Leading anti-slavery campaigner wins Mauritanian Presidency

Amin George Forji

The Sahara desert country of Mauritania is set to swear in it’s first ever democratically elected president, since independence, following the results of the second round of it’s historic presidential poll that took lace on Sunday, March 25. According to he results released on Monday by the country’s interior ministry,the leading anti-slavery campaigner, and former cabinet minister, Sidi Ould Cheikh Abdallahi won by 53% against 47% to his challenger, Ahmed Ould Daddah, leader of the opposition. Mr. Abdallahi was supported by 18 political parties and pressure groups, as well as the military junta. His campaign was further boasted b support from the third and fourth placed candidates from the first round who all declared in favour of him.

“I hereby proclaim that the next president of the Islamic Republic of Mauritania will be Sidi Ould Cheikh Abdallahi,” Interior Minister Mohamed Ahmed Ould Mohamed Lemine was quoted by Reuters News agency as proclaiming the results.

Turnout was said to be 67%, with an estimated 1.1 people voting.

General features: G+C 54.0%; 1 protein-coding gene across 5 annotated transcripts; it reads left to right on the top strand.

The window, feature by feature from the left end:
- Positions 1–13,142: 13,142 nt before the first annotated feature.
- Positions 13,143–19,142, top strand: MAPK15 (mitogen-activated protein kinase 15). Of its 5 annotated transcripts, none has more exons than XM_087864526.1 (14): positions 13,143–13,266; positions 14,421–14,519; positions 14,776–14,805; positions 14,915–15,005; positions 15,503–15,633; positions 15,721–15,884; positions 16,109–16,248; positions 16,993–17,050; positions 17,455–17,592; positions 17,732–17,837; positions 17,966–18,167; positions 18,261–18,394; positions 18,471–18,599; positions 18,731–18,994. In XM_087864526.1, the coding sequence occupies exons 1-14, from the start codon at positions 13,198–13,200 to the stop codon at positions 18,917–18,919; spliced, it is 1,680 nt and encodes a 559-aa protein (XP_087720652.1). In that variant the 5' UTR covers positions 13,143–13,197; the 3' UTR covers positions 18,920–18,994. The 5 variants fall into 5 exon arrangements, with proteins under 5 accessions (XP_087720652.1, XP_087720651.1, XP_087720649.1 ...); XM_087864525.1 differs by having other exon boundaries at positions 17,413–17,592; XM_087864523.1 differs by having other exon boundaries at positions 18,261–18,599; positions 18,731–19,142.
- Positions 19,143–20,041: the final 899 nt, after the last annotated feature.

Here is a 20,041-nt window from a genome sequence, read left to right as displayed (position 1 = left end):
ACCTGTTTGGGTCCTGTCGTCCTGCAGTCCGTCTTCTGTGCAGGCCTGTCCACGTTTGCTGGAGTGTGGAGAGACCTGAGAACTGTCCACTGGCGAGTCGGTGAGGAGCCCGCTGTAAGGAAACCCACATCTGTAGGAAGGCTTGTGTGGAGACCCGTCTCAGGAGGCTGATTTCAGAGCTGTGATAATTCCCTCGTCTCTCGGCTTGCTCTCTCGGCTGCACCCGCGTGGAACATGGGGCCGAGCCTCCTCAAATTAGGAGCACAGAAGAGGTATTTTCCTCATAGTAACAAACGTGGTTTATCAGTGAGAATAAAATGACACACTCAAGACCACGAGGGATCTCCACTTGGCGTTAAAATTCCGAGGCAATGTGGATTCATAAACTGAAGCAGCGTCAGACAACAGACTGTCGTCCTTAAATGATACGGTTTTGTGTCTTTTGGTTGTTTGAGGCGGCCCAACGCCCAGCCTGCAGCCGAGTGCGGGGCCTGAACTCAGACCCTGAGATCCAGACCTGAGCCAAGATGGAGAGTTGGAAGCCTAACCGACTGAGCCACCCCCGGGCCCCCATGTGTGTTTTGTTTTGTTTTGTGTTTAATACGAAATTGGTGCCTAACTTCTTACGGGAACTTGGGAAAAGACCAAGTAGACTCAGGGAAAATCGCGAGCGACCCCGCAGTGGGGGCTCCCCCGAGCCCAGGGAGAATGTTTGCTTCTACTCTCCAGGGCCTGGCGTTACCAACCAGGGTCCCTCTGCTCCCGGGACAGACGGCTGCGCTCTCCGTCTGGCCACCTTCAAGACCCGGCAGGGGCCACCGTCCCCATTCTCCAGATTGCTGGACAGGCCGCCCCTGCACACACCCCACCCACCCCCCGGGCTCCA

Standing as independent candidate, Sidi Ould Cheikh Abdallahi promised during his campaigns to completely stamp out slavery, which is still widely practiced throughout the country, despite an official ban in 1981. In fact, it is sometimes referred to as “Mauritania’s best kept secret”. Mauritania, thanks to its geographical location at the heart of the Sahara, has an ethnically diverse population of Arab moors and black moors, most of whom are mixed races. Slavery is rampant in both races, such that many indigens now see it as acceptable. In fact, this has been the main reason why he 1981 law has been ineffective. Mr. Sidi Ould Cheikh Abdallahi however promised special tough legislation that would criminalize the act.

The opposition leader, economist, Ahmed Ould Daddah, 65, also campaigned against slavery, promising damages for former slaves and fines for eventual law-breakers.

Both candidates have bee imprisoned in the past by different military juntas. The present junta which seized power in the August 2005 coup, was barred from contesting.

Sidi Mohamed Ould Cheikh Abdallahi , 68 served as minister of state for the national economy, from 1971 to 1978 under the former aristocracy of Moktar Ould Daddah, and later as minister of hydraulics, then as minister of fishing under another dictator, Maaouya Ould Sid’Ahmed Taya between 1986-7.International observers lauded the ballot as largely free and fair. Speaking to reporters on Sunday, the EU observer mission chief Marie-Anne Isler Beguin said: “Nothing has stopped the process. There have been no incidents, no unauthorised people in polling stations.”

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